Perfect Record #6 – A Question of Balance

The Moody Blues – A Question Of Balance, 1970

I seem to have made a career out of poking at beliefs and hanging out at the fringe. As Hans Asperger concluded, as reported by Steve Silberman in his wonderful NeuroTribes, his patients were “constitutionally unable to take things on faith.” That’s how it feels for me. Whether I’m chasing UFOs, suspending assumptions in a Dialogue circle, challenging the fundamental impulses of the dominant global culture, unraveling the “perfect storm” of environmental, energy, and economic concerns, questioning the stories and beliefs of my family and friends, diving into the mind-bending fields of quantum physics, idealist philosophy, or the Holographic Universe, or peering inside at my own suite of unquestioned expectations and reactions, I’m at my happiest when I’m taking what it is I’ve been told to believe, turning it over, shaking it around, and breaking it open with a hammer, to see what’s inside.

Personally, while this particular proclivity does feel built into my being, I blame the Moody Blues for egging me on. There I was, a tall, skinny, blonde kid longing to be a hippie, wearing my beads and my bell bottoms and gazing into my blacklight posters (all without the aid of any mind-altering substances, mind you, save for a steady diet of grilled cheese, tomato soup, and tater tots…) and the Moodies come along, asking their questions and challenging my culture’s beliefs, using beautiful melody, gorgeous harmony, and epic, fascinating instrumentation to ease the pain as their words slid, like knives, into my soul:

Why do we never get an answer?
Will they save us in the end, we’re trembling on the brink.
Who’s the biggest fool of all?
While your load was so heavy, you never wanted to stop.
I’m really not so sure which side of the bed I should lay.

I remember standing in my basement bedroom, a cool, damp space to which I’d moved in order that I could have a space that was truly my own. I remember playing this LP over and over. I remember staring at the cover. I may even have been swaying a bit to the music. And I remember those lyrics, moving me, calling to me, pestering me with their brilliant insistence. Here were the big questions of life, the universe, and everything: questioning the world, the war, the environment, the political situation, and speaking of things out of balance, and the balance to be found. And here were some messages just for me:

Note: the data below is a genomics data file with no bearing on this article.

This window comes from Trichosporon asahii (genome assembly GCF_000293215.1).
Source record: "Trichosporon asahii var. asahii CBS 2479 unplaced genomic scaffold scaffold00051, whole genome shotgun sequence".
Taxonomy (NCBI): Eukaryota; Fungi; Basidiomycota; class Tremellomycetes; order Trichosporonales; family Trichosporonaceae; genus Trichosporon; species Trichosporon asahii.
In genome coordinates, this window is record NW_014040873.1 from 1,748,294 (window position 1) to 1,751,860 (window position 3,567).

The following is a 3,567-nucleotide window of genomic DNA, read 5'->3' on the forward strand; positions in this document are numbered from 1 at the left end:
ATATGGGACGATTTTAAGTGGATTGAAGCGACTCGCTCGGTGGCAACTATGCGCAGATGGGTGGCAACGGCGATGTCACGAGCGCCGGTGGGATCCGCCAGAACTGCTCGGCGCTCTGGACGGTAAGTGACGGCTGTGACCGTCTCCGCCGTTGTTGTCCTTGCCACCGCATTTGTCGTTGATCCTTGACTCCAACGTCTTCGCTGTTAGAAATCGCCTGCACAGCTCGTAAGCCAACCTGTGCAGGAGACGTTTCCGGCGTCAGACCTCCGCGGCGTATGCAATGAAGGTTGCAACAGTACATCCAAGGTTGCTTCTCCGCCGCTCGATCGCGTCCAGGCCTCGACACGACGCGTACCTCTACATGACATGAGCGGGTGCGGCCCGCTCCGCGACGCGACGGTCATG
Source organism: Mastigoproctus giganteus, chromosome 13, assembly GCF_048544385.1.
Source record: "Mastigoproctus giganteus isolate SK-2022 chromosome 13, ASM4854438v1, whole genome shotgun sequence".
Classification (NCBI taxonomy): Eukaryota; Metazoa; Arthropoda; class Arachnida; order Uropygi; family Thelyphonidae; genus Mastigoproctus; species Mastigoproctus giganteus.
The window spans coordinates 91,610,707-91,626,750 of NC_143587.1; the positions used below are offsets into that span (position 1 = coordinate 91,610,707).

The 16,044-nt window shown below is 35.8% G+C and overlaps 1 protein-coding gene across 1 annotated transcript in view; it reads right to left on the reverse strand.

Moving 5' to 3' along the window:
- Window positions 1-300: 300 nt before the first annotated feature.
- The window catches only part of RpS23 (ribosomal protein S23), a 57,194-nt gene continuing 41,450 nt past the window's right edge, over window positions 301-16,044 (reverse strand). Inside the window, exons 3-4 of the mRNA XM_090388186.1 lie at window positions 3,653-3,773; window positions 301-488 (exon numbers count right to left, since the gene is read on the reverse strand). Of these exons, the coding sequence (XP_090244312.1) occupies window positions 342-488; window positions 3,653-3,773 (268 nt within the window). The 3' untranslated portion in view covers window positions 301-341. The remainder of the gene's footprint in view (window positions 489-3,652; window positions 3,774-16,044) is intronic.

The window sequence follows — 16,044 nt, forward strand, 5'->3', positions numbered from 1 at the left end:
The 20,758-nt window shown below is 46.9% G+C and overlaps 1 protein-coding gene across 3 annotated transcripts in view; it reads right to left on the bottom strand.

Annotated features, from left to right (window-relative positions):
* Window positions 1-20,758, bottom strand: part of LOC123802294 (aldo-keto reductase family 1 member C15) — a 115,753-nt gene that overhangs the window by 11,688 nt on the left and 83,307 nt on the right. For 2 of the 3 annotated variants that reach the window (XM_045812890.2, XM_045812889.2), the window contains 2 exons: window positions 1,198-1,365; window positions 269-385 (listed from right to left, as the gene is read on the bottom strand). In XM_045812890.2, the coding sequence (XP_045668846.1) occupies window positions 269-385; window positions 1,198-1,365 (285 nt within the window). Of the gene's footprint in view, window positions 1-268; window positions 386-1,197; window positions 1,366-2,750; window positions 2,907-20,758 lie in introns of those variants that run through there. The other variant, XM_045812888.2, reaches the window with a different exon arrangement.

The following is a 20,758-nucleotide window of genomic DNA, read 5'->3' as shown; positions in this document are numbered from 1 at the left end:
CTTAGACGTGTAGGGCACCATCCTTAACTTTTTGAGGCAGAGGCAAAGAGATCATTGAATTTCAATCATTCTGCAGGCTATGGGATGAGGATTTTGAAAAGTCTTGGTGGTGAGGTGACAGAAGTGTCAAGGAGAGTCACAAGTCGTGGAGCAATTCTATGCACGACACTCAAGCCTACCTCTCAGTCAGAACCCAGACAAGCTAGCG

No reason to hide from what’s true.
It’s all right.
Listen to the one who sings of love.
Wake up in the morning to yourself and leave this crazy life behind you.
All the world astounds me and I think I understand.

And then would come the last song, Balance, with Mike Pinder’s calm, gentle spoken voice, the simple acoustic guitar, the quiet, epic strings, the soaring background vocals, and that powerful sung chorus:

Just open your eyes and realize the way it’s always been.

If I’d been able to cry back then, I would have cried. Because I am able now, I do. It’s taken me a lifetime of study, training, practice, mistakes, and repeated attempts to even begin to deeply feel what the Moodies were trying to tell me so long ago. Slowly, I’ve “learned compassion.” And very slowly, I have been “answered.” I’ve long been astounded by the world. But now, it does feel like there are things that “I think I understand.” And the album cover’s imagery is reflected in one of the central themes of my novels: the possibility, as the human world shifts or unravels in the face of environmental limits, that we can also “reach up to the stars.”

When all the stars are falling down
Into the sea and on the ground,
And angry voices carry on the wind,
A beam of light will fill your head
And you’ll remember what’s been said
By all the good men this world’s ever known.

2 Comments for “Perfect Record #6 – A Question of Balance”

Susan V.

says:

Thanks for sharing, I was a huge fan as well, had this and all their albums. Their music was a huge solace for me as well and Mike Pinder was my favorite member. One of my high school friends made fun of them, and me for liking them!

Timothy Scott Bennett

says:

Yeah. It’s fascinating, how attached people get to their favorite things, and how threatened they are by differences. I know, for myself, that I used to be way more judgmental about certain forms of music, though my judgments were against the most mainstream stuff. It took me a long time to loosen up, and I found some really great artists that I would never have listened to before. These days, I listen to all sorts of things that are decidedly “uncool.” Totally don’t care. T 🙂

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